Walk in the door, and front and cen­ter is col­lege bas­ket­ball his­tory – a mu­ral of the Texas West­ern team (as the uni­ver­sity was known then) coached by Don Hask­ins that beat Ken­tucky for the 1966 NCAA cham­pi­onship, the first team with five African-Amer­i­can starters to win the ti­tle.

Terry has a spa­cious of­fice with win­dows that look out over the prac­tice court.

He also has promi­nently dis­played an au­to­graphed bas­ket­ball from the Bull­dogs’ 2015-16 NCAA Tour­na­ment team.

The fa­cil­ity, it also has two shoot­ing guns – that work – which was big for Wil­liams.

At 6-8 he was one of the best bigs in the Moun­tain West, a deft scorer around the rim and mid-post. He could re­bound, in and out of his area, and block shots. He could han­dle the ball. He could de­fend mul­ti­ple po­si­tions on the floor.

The shot, though, was a point of em­pha­sis. In two sea­sons at Fresno State he took just four shots from the 3-point line, mak­ing one.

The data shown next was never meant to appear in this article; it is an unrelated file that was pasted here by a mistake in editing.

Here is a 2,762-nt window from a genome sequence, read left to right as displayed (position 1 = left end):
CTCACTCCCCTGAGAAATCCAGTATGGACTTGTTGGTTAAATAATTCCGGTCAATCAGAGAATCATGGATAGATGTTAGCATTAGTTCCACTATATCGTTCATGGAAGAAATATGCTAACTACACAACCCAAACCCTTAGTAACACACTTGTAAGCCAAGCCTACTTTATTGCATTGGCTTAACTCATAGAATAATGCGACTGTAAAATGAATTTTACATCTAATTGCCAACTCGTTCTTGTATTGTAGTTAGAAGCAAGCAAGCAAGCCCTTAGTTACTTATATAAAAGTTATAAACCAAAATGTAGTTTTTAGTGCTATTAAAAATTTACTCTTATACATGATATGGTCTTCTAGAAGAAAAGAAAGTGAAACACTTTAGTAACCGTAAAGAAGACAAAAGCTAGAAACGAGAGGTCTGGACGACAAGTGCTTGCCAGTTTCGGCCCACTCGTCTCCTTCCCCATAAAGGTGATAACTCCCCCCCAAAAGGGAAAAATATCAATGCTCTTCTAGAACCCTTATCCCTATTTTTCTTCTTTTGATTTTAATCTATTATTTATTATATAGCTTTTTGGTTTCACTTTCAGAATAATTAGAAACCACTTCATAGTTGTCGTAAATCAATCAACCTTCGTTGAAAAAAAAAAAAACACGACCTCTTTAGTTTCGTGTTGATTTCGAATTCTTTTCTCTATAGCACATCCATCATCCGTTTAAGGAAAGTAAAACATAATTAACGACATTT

“At this stage of his ca­reer, that’s a big deal,” Terry said.

Wil­liams, who also checked out Ore­gon and Ari­zona be­fore en­rolling at UTEP, said it was more than that.

“Of course, I wanted to be a bet­ter shooter, which I re­ally put a lot of work to­ward,” he said. “But it was be­com­ing a bet­ter de­fender, be­ing smarter on de­fense and not get­ting two quick fouls in the first half. It was learn­ing the game, be­com­ing a smarter player. It was learn­ing how to take con­struc­tive crit­i­cism.

“Ev­ery lit­tle part of my game, I’m try­ing to im­prove ev­ery area to make my­self an over­all bas­ket­ball player. When I tell you the best player that I can pos­si­bly be, I mean re­ally the best player I can pos­si­bly be in ev­ery area.”

Over the sum­mer he was com­mit­ted to get­ting 1,000 shots a day from the 3-point line. He would set up the shoot­ing gun in the gym, and just go to work. The ball slips through the rim, the gun shoots it right back.

“He was mak­ing more than our guards were mak­ing, which is a prob­lem,” Terry joked.

The re­sults are there. Dur­ing and af­ter the Min­ers’ prac­tice, he knocked 3-poin­ters down at a good rate.

Fresno State has those guns, too. But last sea­son they just sat in a cor­ner of the gym – they were bro­ken. Even get­ting into the North Gym dur­ing the sum­mer could at times be an iffy propo­si­tion – there could be sched­ul­ing con­flicts with a fa­cil­ity that is used by four sports pro­grams.